Week in review: …

Markets, forest fires, badly-needed rain, criminal activity, and quackgrass … oh yeah, and I signed a contract to write another book ….

The Calgary Area Hippie Gardeners Plant Sale was a fun, vibrant (not to mention, verdant) event on Saturday…what a delight to network with all the hort-minded vendors and shoppers there! Janet and I followed up by attending the Triwood Farmer’s Market the next day. The number of vendors was staggering, diverse, and wayyyyyy too tempting! We kept sneaking away from our table to shop. This lovely piece of jewelry ended up coming home with me ….

The forests in a major portion of the northern part of our beautiful province have been on fire for over two weeks; we are very anxious for family and friends who live in the affected areas. Thousands of people have been evacuated and many buildings have been burned in certain areas. Over the past couple of days, reinforcements have come from other parts of Canada and some parts of the United States to help fight the fires, but the weather isn’t cooperating. The refreshing rain that we have received here in the southern part of the province hasn’t reached the north and now a heat dome has plopped itself right over the whole province to make things cook. It’s a scary situation and I know it’s one that many other people all over the world have faced as well.

The shed at the community garden I belong to was broken into for the third time this year. I filed another police report but it’s not likely that the person responsible will be caught. Other community gardens in the city and throughout the province have also suffered multiple break-ins, vandalism, and theft. It’s disheartening and replacing the stolen and damaged contents has been expensive, but it’s part of much larger and complex urban issues that cannot be easily resolved.

The cleanup of my raised bed at the community garden continues. It’s a bit early yet to tell if my garlic survived the winter, but the quackgrass (Elymus repens) pulled through in its usual rampaging manner so I have had my work cut out for me. Those of you who don’t have to yank quackgrass out of your garden probably have other weeds to deal with that make you want to curl up in a ball and sob uncontrollably, but consider yourself fortunate not to have to combat this beast. I’ve seen the roots hit six feet in length and apparently 10 feet is not at all unusual. If you leave just the tiniest chunk of the roots in the ground, it will quickly produce another plant.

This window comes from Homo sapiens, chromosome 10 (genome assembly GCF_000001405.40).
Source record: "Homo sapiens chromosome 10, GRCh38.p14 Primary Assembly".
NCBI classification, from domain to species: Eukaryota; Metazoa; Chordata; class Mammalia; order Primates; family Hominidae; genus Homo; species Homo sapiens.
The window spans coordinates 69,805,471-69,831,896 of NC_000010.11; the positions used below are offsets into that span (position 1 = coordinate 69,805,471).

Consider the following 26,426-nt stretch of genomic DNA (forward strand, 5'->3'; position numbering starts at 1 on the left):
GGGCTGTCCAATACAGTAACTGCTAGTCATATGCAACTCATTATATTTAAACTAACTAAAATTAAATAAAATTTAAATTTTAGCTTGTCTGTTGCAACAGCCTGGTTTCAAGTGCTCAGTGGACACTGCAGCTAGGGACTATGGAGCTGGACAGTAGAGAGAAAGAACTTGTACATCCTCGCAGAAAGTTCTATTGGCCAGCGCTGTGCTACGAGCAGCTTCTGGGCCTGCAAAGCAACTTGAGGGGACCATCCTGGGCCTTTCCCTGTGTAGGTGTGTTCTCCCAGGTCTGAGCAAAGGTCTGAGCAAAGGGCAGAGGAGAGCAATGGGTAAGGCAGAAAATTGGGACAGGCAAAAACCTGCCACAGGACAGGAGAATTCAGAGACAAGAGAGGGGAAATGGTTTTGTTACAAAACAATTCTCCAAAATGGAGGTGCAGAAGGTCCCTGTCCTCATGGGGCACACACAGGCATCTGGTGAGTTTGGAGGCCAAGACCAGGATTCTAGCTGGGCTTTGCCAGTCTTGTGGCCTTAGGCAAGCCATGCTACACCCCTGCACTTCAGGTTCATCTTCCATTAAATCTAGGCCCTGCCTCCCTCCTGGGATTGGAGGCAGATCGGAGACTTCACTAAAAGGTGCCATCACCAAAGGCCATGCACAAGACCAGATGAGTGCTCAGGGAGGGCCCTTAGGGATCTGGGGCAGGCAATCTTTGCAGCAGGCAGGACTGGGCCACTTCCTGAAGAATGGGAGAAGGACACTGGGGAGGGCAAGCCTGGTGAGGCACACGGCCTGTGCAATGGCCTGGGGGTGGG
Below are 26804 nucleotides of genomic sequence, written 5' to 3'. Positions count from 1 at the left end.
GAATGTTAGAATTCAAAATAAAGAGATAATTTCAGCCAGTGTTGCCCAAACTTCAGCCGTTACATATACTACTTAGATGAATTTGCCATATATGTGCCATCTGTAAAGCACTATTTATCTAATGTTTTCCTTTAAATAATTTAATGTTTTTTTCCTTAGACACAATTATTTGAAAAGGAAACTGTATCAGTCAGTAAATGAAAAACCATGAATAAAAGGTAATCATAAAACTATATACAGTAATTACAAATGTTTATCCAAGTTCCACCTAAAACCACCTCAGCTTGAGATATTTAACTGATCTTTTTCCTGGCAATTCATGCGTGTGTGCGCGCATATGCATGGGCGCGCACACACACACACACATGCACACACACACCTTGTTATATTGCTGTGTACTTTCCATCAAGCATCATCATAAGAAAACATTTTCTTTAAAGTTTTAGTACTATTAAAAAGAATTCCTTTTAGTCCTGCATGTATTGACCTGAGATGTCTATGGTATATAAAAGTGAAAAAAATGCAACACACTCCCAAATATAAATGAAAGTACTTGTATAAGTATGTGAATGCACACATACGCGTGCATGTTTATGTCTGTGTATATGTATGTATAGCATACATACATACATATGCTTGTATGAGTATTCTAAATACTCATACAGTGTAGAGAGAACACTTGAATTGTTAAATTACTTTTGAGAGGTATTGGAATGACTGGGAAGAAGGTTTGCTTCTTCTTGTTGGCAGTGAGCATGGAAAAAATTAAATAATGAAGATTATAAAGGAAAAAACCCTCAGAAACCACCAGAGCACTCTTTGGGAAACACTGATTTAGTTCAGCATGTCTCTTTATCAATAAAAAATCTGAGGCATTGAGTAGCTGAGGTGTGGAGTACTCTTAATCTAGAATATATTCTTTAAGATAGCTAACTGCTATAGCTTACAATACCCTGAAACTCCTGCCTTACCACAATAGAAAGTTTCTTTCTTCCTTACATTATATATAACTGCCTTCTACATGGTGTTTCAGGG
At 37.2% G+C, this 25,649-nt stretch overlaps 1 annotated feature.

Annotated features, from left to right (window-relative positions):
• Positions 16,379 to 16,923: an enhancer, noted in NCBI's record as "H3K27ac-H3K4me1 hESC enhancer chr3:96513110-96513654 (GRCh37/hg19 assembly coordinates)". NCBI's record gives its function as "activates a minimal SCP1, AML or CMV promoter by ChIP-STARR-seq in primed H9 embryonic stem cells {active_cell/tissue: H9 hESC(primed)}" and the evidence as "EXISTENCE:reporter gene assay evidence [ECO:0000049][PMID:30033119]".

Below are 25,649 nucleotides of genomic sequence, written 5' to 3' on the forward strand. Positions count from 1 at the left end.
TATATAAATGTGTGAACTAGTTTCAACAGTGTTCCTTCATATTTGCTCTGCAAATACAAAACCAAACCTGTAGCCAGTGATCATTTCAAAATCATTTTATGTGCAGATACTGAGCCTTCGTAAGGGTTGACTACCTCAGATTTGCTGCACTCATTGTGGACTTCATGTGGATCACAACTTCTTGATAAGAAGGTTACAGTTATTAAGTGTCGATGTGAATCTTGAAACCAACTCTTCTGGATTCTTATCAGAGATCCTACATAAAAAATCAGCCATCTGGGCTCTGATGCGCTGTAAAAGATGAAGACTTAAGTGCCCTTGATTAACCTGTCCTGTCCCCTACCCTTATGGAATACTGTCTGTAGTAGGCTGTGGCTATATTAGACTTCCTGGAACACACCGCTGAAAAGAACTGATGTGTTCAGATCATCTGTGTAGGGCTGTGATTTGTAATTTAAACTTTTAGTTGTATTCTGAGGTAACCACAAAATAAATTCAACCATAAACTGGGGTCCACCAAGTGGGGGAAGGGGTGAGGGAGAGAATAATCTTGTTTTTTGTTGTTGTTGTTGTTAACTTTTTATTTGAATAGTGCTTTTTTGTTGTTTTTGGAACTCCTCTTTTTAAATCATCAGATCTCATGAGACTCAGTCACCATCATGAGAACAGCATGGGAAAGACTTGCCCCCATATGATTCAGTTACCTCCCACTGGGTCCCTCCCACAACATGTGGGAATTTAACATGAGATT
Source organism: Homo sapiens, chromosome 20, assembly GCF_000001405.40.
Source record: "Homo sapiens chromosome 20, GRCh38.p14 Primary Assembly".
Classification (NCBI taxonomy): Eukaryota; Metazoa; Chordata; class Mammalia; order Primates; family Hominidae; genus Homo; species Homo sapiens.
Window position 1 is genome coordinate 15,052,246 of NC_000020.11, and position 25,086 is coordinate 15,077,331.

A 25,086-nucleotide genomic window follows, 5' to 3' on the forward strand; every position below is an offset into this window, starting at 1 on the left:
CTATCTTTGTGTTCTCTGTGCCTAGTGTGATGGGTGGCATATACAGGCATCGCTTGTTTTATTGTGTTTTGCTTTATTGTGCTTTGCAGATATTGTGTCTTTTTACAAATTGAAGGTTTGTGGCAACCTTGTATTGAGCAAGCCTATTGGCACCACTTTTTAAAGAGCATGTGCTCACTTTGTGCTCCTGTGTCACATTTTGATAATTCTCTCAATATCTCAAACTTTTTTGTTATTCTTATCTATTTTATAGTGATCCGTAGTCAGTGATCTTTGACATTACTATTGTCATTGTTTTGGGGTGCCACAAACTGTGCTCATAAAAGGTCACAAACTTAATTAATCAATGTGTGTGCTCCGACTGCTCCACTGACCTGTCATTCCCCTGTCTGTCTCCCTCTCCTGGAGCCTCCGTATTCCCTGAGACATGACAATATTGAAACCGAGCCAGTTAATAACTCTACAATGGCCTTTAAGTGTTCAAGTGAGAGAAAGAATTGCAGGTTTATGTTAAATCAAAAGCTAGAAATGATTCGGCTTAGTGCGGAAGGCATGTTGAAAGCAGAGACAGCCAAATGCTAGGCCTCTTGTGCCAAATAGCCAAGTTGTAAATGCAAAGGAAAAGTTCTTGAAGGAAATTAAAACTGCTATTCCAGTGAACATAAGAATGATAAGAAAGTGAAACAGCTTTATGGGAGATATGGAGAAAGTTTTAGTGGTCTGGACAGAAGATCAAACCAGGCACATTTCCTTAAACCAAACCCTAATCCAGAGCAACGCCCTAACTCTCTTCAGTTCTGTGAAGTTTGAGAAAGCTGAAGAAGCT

And I can’t say too much just yet, but I’ve just signed a contract to write another children’s nonfiction book in the same series and for the same publisher of another book I wrote last year. The new book will be published in the fall of 2025. The manuscript I produced in 2022 has gone through the editing process and it has been given an exciting layout and design that makes me so unbelievably happy I did a little dance when I first saw it. It will be published next spring, so I will be able to reveal more about it very soon.

Photo: Christoph@Pixabay


  1. Break ins, vandalism and theft are discouraging! Four fruit trees that were planted by young school children were recently stolen from their garden at a school near here. It is as if such behavior is socially acceptable.

  2. Congratulations for the book signing but commiserations on the quack grass, theft and vandalism and the dreadful forest fires. I hope the fires may be got under control soon.

  3. My gosh, Sheryl. I’m really sorry to hear about the fires, the break-ins, and even those crazy weeds. Wildfires are terrifying. We get our share here in California, but generally toward the autumn months when all the vegetation has dried to a crisp and then the winds change. I dread it every year. In brighter news, I’m happy to hear about the prospect of a new book, and I love your taste in jewelry.

  4. Congrats on another book contract. The forest fires seem to be raging on as our planet stays on fire. Not sure we are getting the urgency of climate crisis. I can’t imagine what is so vital in a garden shed that someone would break in. Sorry to hear it has happened again.

  5. Congratulations on the new book project! And I’m so sorry to hear about the latest break-in. We live east of Edmonton and I’ve been wearing a mask outdoors as I battle quackgrass and keep my fingers crossed for much-needed rain.

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